An alternative to the rational/waterfall model is the co-evolutionary model (Maher and Poon, 1996). The co-evolutionary design model is fundamentally exploratory and acknowledges that as each plateau is reached, a new vista appears, and with it a new perspective on the problems, requirements, and eventual solution. The design team cycles through resolving a problem, evaluating the solution, and then discovering a new set of problems, requirements, goals, and constraints. The movement and interaction between the problems and solutions refines the final design and the team’s understanding of the problem domain. The perfect design is never reached, rather a more in depth understanding is gained as assertions are tested against business and customer needs. As opposed to the rational model of design, the co-evolutionary model explicitly identifies the ongoing relationship between requirements and design. It is not founded on the notion that requirements are fixed and the requirements process has a discrete end-point which occurs prior to design and development. The design team’s understanding of the problem itself deepens as prototypes and solutions are developed.
Great designs come from great designers, not from great design processes.
This book covers several overlapping aspects of complex systems design: models of the design process, how design is different today than it was in the past, and how individuals contribute to great designs. Brooks is a proponent of single individuals or pairs of individuals creating designs over large teams. He believes that the integrity of the design concept (the overall architectural model of the object under design) is the most important factor for great designs. Because teams today are distributed, the process of creating, communicating, and evolving the design concept becomes more difficult.
The essay titled “The Divorce of Design” explores the consequences of the separation of the designer from production and usage. This theme runs throughout the book–previous generations of inventor/designers who made products versus current design teams which consist of specialists who are separated from complex chains of manufacturing and component production. This change results in many of the questions Brooks poses: how can designers maintain close contact with the beneficiaries of their design?, how can individual specialists collaborate to create a coherent design that meets the needs of the end-user?, how can great designers be trained and found?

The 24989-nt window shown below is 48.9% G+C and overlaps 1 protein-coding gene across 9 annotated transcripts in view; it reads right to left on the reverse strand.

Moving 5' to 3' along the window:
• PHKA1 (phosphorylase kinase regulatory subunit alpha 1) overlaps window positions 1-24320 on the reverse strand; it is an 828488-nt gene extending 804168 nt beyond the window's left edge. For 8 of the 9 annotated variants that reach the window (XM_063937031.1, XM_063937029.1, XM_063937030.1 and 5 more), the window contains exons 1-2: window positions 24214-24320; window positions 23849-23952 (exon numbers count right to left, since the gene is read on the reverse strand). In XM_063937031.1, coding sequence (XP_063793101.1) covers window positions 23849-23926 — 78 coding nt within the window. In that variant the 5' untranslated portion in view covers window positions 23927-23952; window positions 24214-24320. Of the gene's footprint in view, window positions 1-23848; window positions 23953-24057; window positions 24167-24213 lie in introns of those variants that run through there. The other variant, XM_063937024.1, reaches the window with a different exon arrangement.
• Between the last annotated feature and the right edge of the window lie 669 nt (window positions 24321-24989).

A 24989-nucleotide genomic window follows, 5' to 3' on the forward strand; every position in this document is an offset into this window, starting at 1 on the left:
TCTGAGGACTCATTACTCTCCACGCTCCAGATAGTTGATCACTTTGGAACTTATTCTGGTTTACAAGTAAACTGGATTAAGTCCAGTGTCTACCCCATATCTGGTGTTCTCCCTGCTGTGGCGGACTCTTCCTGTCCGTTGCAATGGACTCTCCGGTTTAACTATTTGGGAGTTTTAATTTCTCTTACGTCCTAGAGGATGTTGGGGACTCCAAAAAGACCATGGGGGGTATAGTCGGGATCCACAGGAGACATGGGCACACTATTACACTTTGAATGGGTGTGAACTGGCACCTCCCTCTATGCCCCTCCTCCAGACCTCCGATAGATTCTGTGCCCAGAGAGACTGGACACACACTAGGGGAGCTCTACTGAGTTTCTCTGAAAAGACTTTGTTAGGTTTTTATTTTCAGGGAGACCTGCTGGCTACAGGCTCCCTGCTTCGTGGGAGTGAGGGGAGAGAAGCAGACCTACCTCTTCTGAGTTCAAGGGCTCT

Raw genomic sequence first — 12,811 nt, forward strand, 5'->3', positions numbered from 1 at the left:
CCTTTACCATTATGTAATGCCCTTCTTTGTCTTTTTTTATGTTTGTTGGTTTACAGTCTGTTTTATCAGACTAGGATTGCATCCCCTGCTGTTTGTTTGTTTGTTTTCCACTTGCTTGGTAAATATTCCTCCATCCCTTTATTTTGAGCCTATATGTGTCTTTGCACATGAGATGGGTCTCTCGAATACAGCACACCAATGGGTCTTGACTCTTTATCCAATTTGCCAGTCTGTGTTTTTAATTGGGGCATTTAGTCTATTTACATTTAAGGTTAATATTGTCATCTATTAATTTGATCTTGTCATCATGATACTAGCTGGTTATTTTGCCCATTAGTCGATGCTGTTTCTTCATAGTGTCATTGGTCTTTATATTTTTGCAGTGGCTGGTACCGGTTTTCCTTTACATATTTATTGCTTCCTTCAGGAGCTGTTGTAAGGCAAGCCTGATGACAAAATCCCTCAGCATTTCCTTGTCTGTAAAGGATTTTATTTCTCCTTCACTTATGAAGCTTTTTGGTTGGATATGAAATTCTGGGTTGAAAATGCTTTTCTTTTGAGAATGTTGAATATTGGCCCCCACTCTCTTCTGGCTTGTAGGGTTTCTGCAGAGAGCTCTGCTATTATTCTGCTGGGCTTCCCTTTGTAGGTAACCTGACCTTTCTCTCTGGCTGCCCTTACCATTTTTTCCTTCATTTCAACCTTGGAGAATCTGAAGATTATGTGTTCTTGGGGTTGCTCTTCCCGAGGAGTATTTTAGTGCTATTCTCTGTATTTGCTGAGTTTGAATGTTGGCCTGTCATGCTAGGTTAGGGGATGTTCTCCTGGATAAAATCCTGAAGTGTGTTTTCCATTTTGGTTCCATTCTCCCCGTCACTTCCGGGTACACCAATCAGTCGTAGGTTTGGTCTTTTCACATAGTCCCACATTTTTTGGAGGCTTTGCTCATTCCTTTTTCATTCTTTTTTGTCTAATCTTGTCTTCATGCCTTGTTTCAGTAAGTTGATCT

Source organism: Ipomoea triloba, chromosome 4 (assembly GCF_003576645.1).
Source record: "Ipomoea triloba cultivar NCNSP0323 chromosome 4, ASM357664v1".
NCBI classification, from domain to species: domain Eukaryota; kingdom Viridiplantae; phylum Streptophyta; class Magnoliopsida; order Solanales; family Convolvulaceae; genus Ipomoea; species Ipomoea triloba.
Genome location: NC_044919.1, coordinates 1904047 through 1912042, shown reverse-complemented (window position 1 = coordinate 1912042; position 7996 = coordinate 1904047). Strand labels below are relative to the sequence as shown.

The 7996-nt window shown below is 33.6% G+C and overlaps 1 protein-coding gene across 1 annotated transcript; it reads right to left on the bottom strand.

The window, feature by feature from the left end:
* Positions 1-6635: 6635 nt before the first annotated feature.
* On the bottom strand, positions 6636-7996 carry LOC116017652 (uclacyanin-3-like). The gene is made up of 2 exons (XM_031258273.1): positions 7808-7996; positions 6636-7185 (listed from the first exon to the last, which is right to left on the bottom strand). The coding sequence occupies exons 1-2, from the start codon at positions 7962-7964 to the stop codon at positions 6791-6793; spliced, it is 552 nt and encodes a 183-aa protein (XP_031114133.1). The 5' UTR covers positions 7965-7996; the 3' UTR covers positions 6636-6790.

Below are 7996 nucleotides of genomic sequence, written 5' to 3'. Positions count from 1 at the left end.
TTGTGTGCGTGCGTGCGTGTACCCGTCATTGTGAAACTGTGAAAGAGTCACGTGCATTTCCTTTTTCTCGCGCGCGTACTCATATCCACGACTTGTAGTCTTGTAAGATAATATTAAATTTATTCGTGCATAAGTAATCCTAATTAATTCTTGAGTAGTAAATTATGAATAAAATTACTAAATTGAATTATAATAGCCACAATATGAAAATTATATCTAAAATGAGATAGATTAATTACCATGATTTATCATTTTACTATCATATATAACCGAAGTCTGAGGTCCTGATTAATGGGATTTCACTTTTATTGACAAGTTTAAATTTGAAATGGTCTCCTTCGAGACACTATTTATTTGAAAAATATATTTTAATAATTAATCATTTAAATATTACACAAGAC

No amount of process improvement can raise the ceiling of the community’s practice. Great designs do not come from great processes; they come from talented people doing hard work.
He extends his thinking about individual designers by thinking about product processes which often surround design processes. He finds the approvals and stages associated with product processes to be a hindrance to innovation. Product processes are designed to reduce variation and exceptions; however, innovations are by definition exceptions so they do not usually thrive in a process-centric environment.
The essays in the book covers many design topics including requirements, constraints, aesthetics and style in technical design, why expert designers make mistakes, and how to effectively use previous designs. Brooks has been in the computer industry since the 1950’s and brings an interesting perspective on design–many of his examples are from IBM mainframe operating systems (OS/360, JCL) of the 1960’s and 1970’s. He ends the book with a set of design case studies from mechanical engineering, residential architecture, and computer systems. The case studies provide requirements, constraints, decisions and the final design in order to illustrate the complex and dynamic nature of the design process across various disciplines (one of the questions he poses in the book is whether there can be a universal design method that exists independently of a subject matter domain).
In the first half of the video below, Brooks explains his critique of the rational model of design. He is challenged by several students on a number of his points, which he doesn’t fully address, but it’s an interesting presentation nevertheless. The second half of the video corresponds to the second part of the book which addresses team design and collaboration, which Brooks believes to be characteristics of 20th and 21st century design (as opposed to 19th century design).